"Let books be your dining table, / And you shall be full of delights. / Let them be your
And you shall sleep restful nights" (St. Ephraim the Syrian).

Thursday, September 9, 2010

Three New Works in Coptic Orthodoxy

Our long-suffering brothers and sisters in the Coptic Church continue to amaze with their resilience and their learning in the face of formidable and often bloody Muslim opposition and persecution. There are at least four recent books that I have read about them.

The first has not received much attention at all, in part because it was only very recently published by a Coptic museum in Scarborough, Ontario:


That book, brought together by three scholars, viz., Marcos A Marcos, Helene Moussa, and Carolyn Ramzy, is entitled Marguerite Nakhla: Legacy to Modern Egyptian Art. It is a welcome book, not least because recent scholarship on Coptic iconography is not nearly as plentiful as it is for the Byzantine tradition. This new book helps partially to fill the gap, at least in English, by demonstrating that Coptic iconographical traditions continue to grow and develop in Egypt through such as, e.g., in Marguerite Nakhla (1908-1977), a pioneer of modern Egyptian art. This book brings together many illustrations of her folk art, her “folkloric” biblical paintings, and her more traditional—though clearly “modern”—iconographic work.  
The book is exquisitely produced on high-quality paper with a myriad of lavish plates handsomely laid out, offering a feast for the eyes and mind. The authors have done a splendid job bringing this collection together and in contributing illuminating essays to it based on their academic and pastoral backgrounds.

The second book is Gawdat Gabra, The A to Z of the Coptic Church (The A to Z Guide Series) (Lanham, MD: Scarecrow Press, 2008), xvi+332pp.

Gabra, chief editor of the St. Mark Foundation for Coptic History Studies, has compiled this dictionary (with contributions from Birger Pearson, Mark Swanson, and Youhanna Nessim Youssef) largely because the valuable eight-volume Coptic Encyclopedia went out of print shortly after its publication in 1991, and is not available on the Internet. Gabra’s text cannot, of course, be as detailed as the Encyclopedia, but it does attempt to supply as much information in as succinct a format as possible, and in that it succeeds admirably. Most entries are brief, though a few (particularly those dealing with liturgical texts or topics) are longer and more detailed.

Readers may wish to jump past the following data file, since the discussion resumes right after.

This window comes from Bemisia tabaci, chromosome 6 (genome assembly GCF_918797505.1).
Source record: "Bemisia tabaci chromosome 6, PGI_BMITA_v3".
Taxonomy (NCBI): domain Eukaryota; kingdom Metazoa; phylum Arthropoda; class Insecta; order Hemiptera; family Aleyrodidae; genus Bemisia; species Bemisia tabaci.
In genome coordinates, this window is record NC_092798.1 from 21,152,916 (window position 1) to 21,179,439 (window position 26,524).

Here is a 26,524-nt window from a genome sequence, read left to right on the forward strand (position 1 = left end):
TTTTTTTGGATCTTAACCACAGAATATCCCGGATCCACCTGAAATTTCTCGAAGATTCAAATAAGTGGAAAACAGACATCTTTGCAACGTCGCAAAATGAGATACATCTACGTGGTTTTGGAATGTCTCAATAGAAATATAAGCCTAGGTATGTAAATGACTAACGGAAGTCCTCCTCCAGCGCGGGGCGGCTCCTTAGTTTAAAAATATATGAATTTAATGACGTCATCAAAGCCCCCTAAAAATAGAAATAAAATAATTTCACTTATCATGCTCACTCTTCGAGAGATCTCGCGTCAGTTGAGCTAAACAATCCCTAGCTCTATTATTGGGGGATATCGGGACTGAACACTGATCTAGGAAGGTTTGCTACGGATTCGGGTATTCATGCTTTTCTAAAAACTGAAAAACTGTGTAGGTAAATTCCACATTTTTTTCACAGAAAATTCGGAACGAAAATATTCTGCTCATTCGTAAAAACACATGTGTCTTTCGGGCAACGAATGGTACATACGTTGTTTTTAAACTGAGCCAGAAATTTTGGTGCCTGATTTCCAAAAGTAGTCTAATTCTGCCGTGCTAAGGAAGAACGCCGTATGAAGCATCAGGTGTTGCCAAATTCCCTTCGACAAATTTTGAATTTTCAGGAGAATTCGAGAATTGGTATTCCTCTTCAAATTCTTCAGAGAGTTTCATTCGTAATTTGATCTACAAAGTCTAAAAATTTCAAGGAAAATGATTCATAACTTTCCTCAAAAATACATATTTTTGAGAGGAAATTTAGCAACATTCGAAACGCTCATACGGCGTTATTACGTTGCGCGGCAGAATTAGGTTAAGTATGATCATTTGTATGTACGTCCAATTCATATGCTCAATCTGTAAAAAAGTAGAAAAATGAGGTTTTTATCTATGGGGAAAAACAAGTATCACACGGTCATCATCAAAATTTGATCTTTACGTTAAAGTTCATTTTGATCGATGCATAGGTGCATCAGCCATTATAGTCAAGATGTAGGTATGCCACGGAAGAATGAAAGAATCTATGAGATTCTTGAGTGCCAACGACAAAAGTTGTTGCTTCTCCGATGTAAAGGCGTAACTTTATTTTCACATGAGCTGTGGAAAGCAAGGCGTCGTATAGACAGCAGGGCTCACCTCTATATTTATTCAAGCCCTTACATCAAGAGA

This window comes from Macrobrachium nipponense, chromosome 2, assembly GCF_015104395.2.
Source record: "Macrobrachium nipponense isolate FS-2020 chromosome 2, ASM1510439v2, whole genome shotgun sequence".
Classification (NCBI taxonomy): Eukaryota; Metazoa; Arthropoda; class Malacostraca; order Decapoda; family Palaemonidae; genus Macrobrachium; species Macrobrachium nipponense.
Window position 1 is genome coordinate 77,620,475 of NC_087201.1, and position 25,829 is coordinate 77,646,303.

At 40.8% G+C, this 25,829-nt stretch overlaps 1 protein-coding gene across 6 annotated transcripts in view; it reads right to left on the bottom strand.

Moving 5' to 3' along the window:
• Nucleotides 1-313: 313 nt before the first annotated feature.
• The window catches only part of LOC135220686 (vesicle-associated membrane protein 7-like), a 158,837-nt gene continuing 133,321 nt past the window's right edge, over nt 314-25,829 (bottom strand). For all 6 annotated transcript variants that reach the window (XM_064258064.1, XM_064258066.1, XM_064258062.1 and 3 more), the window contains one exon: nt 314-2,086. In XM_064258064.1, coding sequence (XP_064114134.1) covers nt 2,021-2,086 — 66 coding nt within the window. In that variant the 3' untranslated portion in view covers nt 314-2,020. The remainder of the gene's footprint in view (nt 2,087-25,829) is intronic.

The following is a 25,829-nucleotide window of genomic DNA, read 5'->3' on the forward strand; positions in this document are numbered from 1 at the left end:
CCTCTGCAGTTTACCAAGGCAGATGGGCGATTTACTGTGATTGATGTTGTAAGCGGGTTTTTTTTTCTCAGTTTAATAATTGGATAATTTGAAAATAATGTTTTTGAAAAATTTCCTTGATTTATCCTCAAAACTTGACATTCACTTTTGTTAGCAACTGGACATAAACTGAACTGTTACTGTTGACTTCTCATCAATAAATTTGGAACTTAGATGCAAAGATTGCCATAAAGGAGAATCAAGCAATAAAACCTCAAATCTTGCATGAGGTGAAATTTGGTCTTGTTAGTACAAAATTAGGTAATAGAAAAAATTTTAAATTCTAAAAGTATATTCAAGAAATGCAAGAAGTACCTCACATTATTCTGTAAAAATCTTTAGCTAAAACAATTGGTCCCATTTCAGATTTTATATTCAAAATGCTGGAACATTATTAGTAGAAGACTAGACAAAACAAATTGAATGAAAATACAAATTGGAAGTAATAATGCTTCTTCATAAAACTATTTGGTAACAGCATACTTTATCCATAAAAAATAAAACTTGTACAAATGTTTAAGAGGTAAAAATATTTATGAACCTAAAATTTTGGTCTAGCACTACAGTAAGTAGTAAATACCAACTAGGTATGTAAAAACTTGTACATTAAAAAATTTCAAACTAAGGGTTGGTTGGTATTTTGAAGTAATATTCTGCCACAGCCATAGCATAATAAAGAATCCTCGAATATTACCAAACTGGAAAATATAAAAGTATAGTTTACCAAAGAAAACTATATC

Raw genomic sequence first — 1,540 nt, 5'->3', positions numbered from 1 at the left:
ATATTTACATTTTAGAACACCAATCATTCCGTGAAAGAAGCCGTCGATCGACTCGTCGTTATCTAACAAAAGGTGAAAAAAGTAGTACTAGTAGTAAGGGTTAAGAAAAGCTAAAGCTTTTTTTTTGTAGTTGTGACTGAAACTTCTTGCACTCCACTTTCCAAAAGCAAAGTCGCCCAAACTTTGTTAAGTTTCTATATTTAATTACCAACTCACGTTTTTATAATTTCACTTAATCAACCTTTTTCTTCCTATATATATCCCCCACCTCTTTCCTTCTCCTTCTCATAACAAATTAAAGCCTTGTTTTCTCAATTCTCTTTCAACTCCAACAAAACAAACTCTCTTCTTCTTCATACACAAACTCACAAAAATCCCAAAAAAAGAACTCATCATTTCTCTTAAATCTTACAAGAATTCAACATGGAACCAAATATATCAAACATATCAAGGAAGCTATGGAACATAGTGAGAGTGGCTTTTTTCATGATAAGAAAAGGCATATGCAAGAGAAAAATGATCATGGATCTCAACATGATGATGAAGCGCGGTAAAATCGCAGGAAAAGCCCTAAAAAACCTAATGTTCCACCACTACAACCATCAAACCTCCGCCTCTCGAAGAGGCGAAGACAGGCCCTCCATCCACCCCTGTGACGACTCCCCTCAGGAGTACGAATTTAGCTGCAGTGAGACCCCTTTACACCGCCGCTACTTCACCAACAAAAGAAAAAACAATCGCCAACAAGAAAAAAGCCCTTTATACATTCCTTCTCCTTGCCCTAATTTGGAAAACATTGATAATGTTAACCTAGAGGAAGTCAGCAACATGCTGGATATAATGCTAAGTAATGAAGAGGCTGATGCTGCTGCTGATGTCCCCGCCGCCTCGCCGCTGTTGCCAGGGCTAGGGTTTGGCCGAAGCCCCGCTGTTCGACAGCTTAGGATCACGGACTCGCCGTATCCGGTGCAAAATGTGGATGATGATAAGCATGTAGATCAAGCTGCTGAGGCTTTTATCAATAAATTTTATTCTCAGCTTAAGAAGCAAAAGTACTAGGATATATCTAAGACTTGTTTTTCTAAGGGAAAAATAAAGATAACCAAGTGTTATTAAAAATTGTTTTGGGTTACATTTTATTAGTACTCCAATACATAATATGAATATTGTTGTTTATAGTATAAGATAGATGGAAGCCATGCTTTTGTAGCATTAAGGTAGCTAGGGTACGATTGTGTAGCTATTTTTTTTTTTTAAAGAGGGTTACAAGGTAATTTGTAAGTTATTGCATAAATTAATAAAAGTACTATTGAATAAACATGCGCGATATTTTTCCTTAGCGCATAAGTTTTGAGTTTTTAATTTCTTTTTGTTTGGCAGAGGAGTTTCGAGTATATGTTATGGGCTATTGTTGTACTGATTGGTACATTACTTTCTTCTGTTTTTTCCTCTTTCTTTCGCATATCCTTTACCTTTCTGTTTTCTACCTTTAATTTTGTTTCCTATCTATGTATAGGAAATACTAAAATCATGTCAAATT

The introductory chronology begins with the Roman conquest of Egypt in 30 bc but stops inexplicably at ad 1971, as though nothing significant has happened in the subsequent four decades. The introductory essay, coming next, remedies this by bringing the reader up-to-date on current issues and conditions, including the appalling descent into greater persecution of Copts by Muslims: “According to statistics compiled by the Center for Egyptian Human Rights, Muslim fundamentalists have committed 561 acts of violence against Copts since 1994” (7). The volume is concluded with a detailed bibliography of nearly sixty pages, helpfully organized by both subject and author.

The third book was published by an obscure Australian Protestant publisher. It is a brief, and not entirely satisfactory, biography of Fr. Zakaria Botross, a Coptic priest and apologist to Islam: 
Stuart Robinson with Peter Botross, Defying Death: Zakaria Botross: Apostle to Islam (Upper Mt. Gravatt, Australia: City Harvest Publications, 2008), vi+152pp.

As I noted in my review in Logos: A Journal of Eastern Christian Studies, this short biography introduces us to the life of Zakaria Botross, a Coptic Orthodox priest whom some have called the foremost Christian apologist to Islam today—a role that has forced him to live in an undisclosed location from which he is nonetheless able to continue his Arabic-language broadcasts into Muslim countries, where, we are told, “it is estimated that in excess of 50 million people watch each episode” (145). His is a life of heroic suffering and sacrifice—along with the suffering of his wife Violet and children: bogus arrests and time in horrifyingly inhumane prisons; longstanding harassment and bounties placed on his head; and multiple abrupt moves to different parts of the world.  

Robinson’s book should have avoided an occasional lapse into condescending Protestant editorializing and an irrational profligacy with commas. Moreover, his book could have offered a deeper examination of Muslim-Coptic relations, and also intra-Coptic relations. (A Coptic friend of mine from Cairo tells me Bottross’s broadcasts have had serious consequences for Copts there, consequences he escapes because he lives elsewhere. This does not always endear him to his co-religionists.)  Still, for the time being, Robinson tells the story of a priest whose courageous evangelical efforts deserve to be widely known, and the trials and martyrdoms of his church more widely still.

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